Supreme Court rules that consumers can sue Apple for App Store practices

Apple lost its Supreme Court cases against Pepper.                  SEAN GALLUP  Getty Images

Apple lost its Supreme Court cases against Pepper. SEAN GALLUP Getty Images

The consumers' complaint against Apple is the kind of case earlier high court rulings said was not allowed under federal laws that prohibit unfair control of a market, Gorsuch wrote.

The ruling will allow iPhone users to pursue an antitrust lawsuit against the company, which could lead to a decision that forces Apple to change its App Store purchase model and policies.

Apple argued that the iPhone owners do not have the right to sue because Apple is an intermediary. Apple, meanwhile, argued that only app developers - and not users - should be able to bring this lawsuit against Apple. Apple argued that it was not a monopoly, rather a platform for app developers who can set their own prices.

The case involves whether or customers technically buy apps from Apple, or whether Apple is a middleman connecting app developers with consumers.

But now the antitrust lawsuit can go ahead, which could have ramifications for other tech companies who offer platforms for services.

"If a retailer has engaged in unlawful monopolistic conduct that has caused consumers to pay higher-than-competitive prices, it does not matter how the retailer structured its relationship with an upstream manufacturer or supplier", the opinion said.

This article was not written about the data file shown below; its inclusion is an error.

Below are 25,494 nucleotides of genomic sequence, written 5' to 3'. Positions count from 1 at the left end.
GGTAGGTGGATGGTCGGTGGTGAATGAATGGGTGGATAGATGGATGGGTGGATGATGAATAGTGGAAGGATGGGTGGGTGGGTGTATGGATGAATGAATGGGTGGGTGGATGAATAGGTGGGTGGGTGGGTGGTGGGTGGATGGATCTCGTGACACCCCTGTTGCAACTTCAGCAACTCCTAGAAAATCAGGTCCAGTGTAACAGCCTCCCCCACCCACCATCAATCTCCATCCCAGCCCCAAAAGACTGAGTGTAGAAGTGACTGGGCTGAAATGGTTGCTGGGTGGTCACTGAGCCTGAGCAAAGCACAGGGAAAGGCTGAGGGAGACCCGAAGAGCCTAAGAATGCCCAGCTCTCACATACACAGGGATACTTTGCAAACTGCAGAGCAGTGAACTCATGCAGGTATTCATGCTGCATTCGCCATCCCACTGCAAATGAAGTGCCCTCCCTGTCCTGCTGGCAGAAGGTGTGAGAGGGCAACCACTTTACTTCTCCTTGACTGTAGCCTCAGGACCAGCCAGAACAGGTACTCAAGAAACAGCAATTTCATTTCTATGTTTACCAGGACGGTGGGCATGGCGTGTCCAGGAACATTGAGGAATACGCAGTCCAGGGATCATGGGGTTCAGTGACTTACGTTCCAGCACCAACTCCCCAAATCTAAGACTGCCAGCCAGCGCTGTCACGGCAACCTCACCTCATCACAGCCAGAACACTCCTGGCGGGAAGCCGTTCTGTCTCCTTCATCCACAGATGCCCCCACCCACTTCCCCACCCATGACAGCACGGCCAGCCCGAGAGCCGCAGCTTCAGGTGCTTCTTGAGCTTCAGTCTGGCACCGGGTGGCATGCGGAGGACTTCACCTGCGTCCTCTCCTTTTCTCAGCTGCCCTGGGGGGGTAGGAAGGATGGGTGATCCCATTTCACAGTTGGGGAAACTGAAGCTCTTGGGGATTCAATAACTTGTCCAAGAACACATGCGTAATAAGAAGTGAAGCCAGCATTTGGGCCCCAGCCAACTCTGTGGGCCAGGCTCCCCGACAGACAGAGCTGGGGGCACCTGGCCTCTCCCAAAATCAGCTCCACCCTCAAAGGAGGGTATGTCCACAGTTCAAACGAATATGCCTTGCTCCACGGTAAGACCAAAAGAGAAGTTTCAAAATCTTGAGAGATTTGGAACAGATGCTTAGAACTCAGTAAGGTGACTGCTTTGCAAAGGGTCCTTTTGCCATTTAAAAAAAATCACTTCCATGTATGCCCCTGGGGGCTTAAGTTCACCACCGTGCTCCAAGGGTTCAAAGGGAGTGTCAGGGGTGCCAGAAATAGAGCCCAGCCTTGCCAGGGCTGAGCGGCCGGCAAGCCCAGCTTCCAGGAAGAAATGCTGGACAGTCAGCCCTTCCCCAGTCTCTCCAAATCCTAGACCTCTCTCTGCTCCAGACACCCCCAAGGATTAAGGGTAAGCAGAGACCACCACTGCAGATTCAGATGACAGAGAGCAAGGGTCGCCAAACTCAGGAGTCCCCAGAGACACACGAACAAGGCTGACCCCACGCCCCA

In a 5-4 decision, the Supreme Court sided with four iPhone owners who contend the company has been inflating prices on the App Store -which is now the only official place to download apps for iOS devices.

The 5-4 decision could add to pressure the company faces to cut the 30 per cent commission it charges on app sales.

This is an antitrust case, in the sense that the plaintiffs want the chance to prove in court that Apple's App Store is effectively a monopoly.

Apple's stock opened Monday at its lowest point in six weeks due to the escalating U.S.

Apple has said the consumers were indirect purchasers, at best, because any overcharge would be passed on to them by developers. The iPhone owners pay the alleged overcharge directly to Apple. Current antitrust laws allow the plaintiffs to recover three times the amount of damages.

However, in writing for the majority Justice Brett Kavanaugh rejected the argument.

It is worth noting that neither side really dug into the realities of app stores and digital marketplaces, relying instead on precedents about bricks and shoes (Hanover Shoe v United Shoe Machinery, 1968) to make their case. Other antitrust experts were excited by the Supreme Court's decision, especially those who criticize the tech industry for being too powerful with such power in the hands of only a few giant companies.

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